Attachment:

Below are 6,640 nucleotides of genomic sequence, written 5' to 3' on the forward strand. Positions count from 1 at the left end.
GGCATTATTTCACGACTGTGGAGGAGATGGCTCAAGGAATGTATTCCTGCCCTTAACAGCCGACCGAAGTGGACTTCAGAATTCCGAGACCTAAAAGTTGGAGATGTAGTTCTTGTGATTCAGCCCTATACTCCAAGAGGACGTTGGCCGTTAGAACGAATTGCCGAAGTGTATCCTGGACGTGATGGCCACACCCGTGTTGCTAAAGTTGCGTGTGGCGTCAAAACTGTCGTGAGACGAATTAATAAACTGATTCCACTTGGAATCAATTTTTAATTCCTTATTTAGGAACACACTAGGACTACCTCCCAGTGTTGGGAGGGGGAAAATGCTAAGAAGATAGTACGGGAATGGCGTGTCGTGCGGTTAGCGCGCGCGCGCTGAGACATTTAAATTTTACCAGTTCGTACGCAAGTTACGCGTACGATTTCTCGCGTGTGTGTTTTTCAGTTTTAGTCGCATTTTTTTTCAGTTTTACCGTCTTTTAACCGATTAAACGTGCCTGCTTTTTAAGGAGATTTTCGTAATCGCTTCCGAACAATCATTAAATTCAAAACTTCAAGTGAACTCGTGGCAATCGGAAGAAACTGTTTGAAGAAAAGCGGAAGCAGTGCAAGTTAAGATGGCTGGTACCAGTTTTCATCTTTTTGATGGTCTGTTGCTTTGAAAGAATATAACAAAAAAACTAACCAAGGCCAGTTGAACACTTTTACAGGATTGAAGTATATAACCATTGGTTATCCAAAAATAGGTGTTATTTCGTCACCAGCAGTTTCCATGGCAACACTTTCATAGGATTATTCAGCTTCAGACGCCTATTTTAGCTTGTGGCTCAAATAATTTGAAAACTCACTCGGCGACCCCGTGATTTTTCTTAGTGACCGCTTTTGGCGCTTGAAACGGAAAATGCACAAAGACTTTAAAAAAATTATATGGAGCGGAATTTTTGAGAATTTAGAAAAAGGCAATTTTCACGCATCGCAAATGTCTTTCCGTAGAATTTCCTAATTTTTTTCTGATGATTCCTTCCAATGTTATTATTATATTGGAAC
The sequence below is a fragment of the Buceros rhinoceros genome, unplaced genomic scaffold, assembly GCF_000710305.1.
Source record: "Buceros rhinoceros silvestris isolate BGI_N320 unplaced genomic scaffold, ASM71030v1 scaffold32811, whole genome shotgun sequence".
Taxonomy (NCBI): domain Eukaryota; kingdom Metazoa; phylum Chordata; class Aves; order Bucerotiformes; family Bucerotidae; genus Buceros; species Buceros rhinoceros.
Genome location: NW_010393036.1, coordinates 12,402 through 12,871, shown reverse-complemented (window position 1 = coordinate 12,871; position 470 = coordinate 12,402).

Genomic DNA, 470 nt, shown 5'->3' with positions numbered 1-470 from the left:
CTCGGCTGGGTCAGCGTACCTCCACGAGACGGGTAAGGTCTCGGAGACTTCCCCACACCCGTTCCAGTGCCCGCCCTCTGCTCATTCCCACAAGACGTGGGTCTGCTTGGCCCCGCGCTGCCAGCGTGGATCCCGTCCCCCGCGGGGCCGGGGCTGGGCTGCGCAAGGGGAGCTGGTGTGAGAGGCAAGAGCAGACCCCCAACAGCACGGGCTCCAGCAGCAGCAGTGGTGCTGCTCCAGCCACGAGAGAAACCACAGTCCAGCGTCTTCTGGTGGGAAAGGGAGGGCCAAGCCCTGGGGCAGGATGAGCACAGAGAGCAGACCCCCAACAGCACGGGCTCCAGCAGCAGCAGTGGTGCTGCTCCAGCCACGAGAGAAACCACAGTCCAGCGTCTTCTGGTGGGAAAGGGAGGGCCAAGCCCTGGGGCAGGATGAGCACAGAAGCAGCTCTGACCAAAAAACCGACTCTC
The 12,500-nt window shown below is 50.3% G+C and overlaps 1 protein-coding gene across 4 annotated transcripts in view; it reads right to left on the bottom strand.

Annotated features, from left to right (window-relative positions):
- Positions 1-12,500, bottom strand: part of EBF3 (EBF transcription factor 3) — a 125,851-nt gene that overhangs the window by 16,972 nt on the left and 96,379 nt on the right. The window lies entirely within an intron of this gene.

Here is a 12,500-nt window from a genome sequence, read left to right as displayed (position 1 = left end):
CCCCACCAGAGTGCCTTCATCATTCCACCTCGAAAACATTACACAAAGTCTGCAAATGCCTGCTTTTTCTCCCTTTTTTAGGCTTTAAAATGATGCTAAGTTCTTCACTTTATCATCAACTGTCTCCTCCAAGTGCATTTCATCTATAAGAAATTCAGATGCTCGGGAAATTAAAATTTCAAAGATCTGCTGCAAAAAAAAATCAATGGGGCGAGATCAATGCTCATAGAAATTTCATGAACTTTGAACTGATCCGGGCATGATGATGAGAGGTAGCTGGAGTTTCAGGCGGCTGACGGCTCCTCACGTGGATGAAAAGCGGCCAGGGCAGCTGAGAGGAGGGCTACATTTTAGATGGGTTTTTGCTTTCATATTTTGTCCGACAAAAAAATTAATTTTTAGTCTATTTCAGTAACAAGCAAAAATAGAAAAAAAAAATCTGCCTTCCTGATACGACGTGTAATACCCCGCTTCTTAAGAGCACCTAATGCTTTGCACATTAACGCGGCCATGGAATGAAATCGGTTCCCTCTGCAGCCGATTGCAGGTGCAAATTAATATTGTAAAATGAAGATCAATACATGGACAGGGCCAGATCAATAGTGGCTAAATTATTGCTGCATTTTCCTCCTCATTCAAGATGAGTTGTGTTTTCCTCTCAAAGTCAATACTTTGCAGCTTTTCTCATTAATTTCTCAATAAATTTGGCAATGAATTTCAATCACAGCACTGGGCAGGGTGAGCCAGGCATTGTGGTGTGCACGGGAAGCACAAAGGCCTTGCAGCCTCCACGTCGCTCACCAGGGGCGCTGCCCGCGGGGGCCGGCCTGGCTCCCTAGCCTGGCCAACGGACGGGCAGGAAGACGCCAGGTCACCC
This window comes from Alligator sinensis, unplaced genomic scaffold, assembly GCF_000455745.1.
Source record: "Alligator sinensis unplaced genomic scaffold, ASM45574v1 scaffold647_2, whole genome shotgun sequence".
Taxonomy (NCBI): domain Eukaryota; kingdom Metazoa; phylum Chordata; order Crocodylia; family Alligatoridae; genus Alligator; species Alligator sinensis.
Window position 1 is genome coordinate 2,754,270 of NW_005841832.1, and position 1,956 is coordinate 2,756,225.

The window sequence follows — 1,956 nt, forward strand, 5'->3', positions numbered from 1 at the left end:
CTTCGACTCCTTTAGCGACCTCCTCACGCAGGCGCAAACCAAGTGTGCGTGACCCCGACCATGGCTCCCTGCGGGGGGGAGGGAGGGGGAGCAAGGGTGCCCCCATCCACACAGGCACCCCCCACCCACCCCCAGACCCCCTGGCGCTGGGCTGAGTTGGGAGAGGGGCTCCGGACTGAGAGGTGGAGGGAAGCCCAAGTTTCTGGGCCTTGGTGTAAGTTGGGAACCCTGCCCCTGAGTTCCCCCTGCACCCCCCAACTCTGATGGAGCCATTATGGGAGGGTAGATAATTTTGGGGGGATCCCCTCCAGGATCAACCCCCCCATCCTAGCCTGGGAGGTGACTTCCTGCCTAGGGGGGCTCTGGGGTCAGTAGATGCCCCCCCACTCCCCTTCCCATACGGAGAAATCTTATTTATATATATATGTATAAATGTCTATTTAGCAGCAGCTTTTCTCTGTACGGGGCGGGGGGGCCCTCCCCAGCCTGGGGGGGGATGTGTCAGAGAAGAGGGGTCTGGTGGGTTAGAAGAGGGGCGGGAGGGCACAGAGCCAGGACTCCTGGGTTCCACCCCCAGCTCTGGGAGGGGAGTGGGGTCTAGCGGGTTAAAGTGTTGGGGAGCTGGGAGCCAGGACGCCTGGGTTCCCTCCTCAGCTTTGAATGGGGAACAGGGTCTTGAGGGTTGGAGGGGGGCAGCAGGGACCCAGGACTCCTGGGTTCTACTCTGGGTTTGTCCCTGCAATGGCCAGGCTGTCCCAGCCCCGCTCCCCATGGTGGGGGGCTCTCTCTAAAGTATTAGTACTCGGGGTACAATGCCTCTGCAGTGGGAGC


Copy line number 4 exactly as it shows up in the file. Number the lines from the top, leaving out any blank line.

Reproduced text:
Source record: "Buceros rhinoceros silvestris isolate BGI_N320 unplaced genomic scaffold, ASM71030v1 scaffold32811, whole genome shotgun sequence".